13 Winter Activities for the Modern Homesteader


Homesteading is typically associated with fair-weather activities like farming, gardening and preserving the harvest. But after the last jars have been pulled from the canner and the first frost sets in, what's a homesteader to do? Read on for a list of 13 winter homesteading activities to keep you busy all year long.When we think of homesteading, visions of backyard chickens, bountiful veggie gardens and jars of home-canned foods lining pantry shelves are usually the first things that come to mind. 

We think of pulling weeds and planting seeds; Of long, hot days gardening and farming livestock; Of evenings spent steaming up the kitchen windows while the canner runs steadily. 

We think of collecting fresh eggs on a dewy summer morning and snapping green beans on the front porch on a warm summer night. And of course we think of eating fresh food, made from scratch with ingredients grown and plucked from our own land.

Indeed, these are all noble homesteading activities in the fair-weather months, but what about when winter sets in?

What happens once the first hard frost comes to claim any life that remains out in the garden? What do we do when the snow starts falling and the hens stop laying? How do we fill our days and nights after the canner gets put away?

 

Homesteading is a Year-Round Lifestyle

For whatever reason, homesteading is most often thought of as a three-season “activity.” Planting season begins in the spring, gardening and farming season runs from spring through the summer and canning and preserving season takes us from summer into fall. Winter often only gets mention when we talk about how best to use the other three seasons to prepare for it. So much of homesteading centres around preparing for winter. But what happens when winter finally arrives?


Widget not in any sidebars

Sure, we could just hunker down and relax, enjoying the fruits of our labour and resting until spring returns and the really busy seasons begin again. But the very nature of most homesteaders is that they tend to enjoy keeping busy, working hard and creating as much as possible with their own two hands. In other words, they go a bit stir crazy sitting around on the couch.

Now, let me just make this clear before we continue: I am not at all suggesting that you shouldn’t take a well-deserved break in the winter. On the contrary, I think it’s very important to take time to rest whenever possible so that you can feel rejuvenated and be more productive when you really need to be.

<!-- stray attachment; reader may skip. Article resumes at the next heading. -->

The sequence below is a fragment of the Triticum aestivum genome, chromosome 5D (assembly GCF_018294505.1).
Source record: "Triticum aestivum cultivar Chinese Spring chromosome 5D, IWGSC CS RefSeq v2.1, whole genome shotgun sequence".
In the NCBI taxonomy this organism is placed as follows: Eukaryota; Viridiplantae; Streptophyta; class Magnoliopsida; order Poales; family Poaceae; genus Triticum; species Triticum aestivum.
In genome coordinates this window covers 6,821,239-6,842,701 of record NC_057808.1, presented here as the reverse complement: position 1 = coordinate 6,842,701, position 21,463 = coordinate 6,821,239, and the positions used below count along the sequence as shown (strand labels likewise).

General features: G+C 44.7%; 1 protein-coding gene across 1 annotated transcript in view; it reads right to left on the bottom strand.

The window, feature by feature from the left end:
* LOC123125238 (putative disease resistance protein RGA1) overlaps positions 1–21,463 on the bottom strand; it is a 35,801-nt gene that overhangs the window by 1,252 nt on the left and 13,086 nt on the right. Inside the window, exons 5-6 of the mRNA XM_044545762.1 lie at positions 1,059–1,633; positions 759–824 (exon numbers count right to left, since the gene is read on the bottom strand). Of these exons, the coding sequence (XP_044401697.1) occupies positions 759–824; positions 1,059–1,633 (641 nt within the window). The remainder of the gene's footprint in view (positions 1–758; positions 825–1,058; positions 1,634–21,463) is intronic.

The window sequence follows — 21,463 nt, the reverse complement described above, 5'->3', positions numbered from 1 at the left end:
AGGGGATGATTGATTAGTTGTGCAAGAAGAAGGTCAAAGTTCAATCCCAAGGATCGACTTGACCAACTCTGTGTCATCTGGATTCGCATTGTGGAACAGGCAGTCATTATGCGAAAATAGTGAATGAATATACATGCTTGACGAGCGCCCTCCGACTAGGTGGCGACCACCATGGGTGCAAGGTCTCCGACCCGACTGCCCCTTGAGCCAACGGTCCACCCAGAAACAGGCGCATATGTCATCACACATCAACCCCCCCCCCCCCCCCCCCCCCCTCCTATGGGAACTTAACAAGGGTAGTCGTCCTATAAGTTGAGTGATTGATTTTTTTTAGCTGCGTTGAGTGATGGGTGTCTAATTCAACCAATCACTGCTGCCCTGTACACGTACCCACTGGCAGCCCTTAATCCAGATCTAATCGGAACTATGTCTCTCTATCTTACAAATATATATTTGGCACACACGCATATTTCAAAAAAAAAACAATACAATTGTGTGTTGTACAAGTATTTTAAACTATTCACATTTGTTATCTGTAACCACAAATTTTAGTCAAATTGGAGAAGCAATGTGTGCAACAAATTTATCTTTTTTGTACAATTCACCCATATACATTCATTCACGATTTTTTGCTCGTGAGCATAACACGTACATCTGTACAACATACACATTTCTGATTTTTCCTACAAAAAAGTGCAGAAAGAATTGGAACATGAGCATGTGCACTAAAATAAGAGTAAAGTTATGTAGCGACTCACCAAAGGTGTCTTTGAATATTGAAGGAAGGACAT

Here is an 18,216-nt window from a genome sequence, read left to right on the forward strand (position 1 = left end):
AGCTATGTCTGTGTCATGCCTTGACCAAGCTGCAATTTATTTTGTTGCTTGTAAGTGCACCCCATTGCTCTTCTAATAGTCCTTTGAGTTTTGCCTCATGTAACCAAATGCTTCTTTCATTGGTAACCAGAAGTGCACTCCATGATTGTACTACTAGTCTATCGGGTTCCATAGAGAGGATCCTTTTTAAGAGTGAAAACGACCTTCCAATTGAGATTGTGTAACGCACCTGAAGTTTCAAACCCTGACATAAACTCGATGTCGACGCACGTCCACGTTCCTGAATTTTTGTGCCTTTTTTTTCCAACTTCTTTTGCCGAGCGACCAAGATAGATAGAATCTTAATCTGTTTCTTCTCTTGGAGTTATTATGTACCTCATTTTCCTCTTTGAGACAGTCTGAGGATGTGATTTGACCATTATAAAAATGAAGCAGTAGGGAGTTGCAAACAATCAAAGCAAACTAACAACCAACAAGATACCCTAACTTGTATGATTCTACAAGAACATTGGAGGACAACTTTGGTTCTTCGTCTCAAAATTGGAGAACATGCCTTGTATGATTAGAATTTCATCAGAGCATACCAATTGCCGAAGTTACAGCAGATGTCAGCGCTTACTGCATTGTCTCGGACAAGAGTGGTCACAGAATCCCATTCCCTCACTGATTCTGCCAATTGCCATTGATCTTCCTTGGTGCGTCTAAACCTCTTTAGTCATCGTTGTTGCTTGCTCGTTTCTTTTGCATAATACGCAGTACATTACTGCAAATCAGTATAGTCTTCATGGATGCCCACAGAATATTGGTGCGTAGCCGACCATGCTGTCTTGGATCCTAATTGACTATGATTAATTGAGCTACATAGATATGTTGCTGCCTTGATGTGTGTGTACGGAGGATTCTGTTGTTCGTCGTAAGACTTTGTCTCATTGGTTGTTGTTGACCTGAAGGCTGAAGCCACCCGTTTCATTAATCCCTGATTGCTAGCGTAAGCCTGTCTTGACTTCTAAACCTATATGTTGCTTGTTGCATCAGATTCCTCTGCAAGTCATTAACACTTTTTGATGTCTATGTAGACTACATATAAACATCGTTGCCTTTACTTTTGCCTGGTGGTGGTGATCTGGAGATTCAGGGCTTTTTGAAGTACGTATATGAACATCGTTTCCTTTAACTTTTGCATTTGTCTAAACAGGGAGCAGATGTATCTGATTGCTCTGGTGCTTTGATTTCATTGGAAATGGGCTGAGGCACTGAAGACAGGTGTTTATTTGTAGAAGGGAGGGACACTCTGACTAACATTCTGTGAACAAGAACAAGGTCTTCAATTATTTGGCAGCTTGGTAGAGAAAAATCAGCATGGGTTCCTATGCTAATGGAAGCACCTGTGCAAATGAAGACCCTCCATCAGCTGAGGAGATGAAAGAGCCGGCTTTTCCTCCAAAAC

Widget not in any sidebars

But if you’re looking for some (mostly relaxing) homesteading activities that you can do throughout the winter months to help keep you occupied, save you money, ward off cabin fever and keep the pioneering spirit alive all year long, I’ve got a few suggestions for you. 

Let’s begin with my personal favourite…

1. Cooking & Baking

Homesteading is typically associated with fair-weather activities like farming, gardening and preserving the harvest. But after the last jars have been pulled from the canner and the first frost sets in, what's a homesteader to do? Read on for a list of 13 winter homesteading activities to keep you busy all year long.Although it could be argued (with sound reason) that cooking and baking are year-round activities, there’s no time like winter to fire up the oven, the slow cooker or the wood stove and create amazing comfort food to fill the belly and warm the soul on cold, snowy days and nights.

Related: Easy, No-Knead, Homemade Bread

Winter is all about cozying up and filling the house with the warm, comforting smells and tastes of home-baked breads, biscuits and desserts. It’s about creating hearty soups and stews, slow-cooked roasts and meals that stick to your ribs. 

It’s also the perfect time to put some of that home-canned food you worked so hard to put up to good use. Use your home-canned green beans in a comforting green bean casserole. Enjoy some home-canned tomato sauce over a hearty pasta bowl. Bake pies and crumbles with ease using the home-canned fruit pie filling you put up in the summer. And of course savour every pickle, preserved fruit and jar of jam, jelly, relish, chutney, salsa and sauce you worked so hard to preserve in the summer and fall. After all, there is no better way to enjoy the fruits of you labour than to literally enjoy the fruits of your labour!